5. This is actually still a very real danger. Kids pick up a lot; often more than the parents know…sometimes directly from the parents with the assumption that the kids won’t understand. A little girl tells her doll that she saw daddy kissing a woman other than mommy…daddy happens to be a big shot at the DOD or Intel or something. The blackhat that grabs the data auctions it off to the highest bidder, and now China or NK is blackmailing daddy. It would seem that the *current* firmware doesn’t record unless the button is activated. If we assume that this remains true, and that the button never sticks, so the doll always works exactly as designed, the intended function of the hardware is still to collect data and store it in a closed-source cloud. Just the fact that there is no way to wipe the cloud record for a particular doll is very scary; would you use a browser that uploaded your browsing history to never be deleted, not even manually? Just the possibility is enough to keep me away from the google version of chromium (that, and the terrible performance).

    While there are plenty of people for whom breaking in and grabbing the video teddy would be simple, there are also plenty who would never even consider such an act, but who wouldn’t mind cracking a cloud. What really matters is how the data is stored (and we know it is; they actually advertise that fact). We know the security can’t be very good, because they released the toy before fixing known security holes. We know it can’t be very good because no one who considered security a priority would ever make the doll in the first place. We know it can’t be very good because Matel has to be able to answer to secret government requests for monitoring of people who haven’t been charged with any crime. And we know it can’t be proven to be good because it is closed source. If you could bet $5,000 that a site would not be successfully hacked in the next 20 years, and you could select any site that you wanted, you would be a fool to take the bet and you would be a sucker to take the bet with a closed-source site owned by a toy company. That is basically what we are talking about…a bet that you can only hope to not lose, with potential blackmail costing far more than $5,000.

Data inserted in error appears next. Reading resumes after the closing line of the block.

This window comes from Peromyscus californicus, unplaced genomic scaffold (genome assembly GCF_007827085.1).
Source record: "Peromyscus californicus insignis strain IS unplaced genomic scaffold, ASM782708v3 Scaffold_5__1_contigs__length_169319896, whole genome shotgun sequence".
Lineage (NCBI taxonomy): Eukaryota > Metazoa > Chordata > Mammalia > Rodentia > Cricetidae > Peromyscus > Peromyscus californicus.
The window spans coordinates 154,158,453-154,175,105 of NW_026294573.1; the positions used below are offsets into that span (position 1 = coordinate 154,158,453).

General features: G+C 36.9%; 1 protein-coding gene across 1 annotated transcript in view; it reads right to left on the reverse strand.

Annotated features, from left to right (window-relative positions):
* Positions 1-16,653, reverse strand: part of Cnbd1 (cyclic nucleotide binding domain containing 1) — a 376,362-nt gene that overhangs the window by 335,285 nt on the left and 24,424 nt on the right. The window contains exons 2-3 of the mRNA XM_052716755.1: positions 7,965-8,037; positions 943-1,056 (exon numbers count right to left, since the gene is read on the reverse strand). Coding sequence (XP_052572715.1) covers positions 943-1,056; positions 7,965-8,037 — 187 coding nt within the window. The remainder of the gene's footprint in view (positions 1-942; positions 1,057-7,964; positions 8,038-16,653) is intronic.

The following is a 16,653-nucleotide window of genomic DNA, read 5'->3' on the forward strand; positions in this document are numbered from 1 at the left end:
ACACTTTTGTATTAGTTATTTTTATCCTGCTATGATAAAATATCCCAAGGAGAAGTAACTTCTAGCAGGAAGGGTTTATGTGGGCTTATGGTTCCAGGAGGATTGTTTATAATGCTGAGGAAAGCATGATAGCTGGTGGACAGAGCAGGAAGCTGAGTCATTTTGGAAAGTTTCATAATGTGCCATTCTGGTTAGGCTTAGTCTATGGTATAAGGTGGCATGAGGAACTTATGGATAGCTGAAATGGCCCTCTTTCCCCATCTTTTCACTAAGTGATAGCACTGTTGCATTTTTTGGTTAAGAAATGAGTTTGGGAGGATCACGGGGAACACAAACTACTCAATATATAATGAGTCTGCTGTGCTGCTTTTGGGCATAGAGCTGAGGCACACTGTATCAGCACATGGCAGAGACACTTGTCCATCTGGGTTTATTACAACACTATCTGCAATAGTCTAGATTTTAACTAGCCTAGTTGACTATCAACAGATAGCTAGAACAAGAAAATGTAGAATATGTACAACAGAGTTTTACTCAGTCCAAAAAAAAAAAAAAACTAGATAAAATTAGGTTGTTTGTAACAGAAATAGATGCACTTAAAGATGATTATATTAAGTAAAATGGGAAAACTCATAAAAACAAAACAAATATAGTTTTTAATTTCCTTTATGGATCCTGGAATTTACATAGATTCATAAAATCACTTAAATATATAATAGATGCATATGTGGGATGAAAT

1. There is an even worse possibility to consider. This didn’t grew on my pile of manure, I think it was John Oliver who brought it up, even though I cannot find any reference for it at the moment:

      What if a kid is being abused and confides in their doll? As the manufacturer of such a thing: How do you pull that one out of your database of requests? Should you even be able to? If you are and you can, what are you supposed to do with that knowledge? Inform the authorities? Be silent about it, let the abuse continue and possibly get sued by the kid in 20 years, accusing you “you knew and didn’t do anything about it”? Report it and risk the kid having been misunderstood or pulling a prank on you and ruining their parents’ lives?

      There are so many implications, it makes you wonder how a manufacturer would ever willingly put himself in the position that these questions would even have to be answered. It would be interesting how Apple’s Siri, Google’s voice recognition or Microsoft’s Cortana handle these cases, but arguably their users are a wee bit older than Mattel’s.

      1. Go read “The Diamond Age: Or, A Young Lady’s Illustrated Primer”. Stephenson tackled this years ago.

        As for Siri, Google’s voice recognition, and Cortana – they’re interfaces to search engines with some basic preset natural language processing; they really aren’t AIs. What does google do if you type in “I am being beaten by my partner?” Answer: returns you search results just like any other case. The only circumstance I’m aware of that google behaves differently is when your search seems suicide related.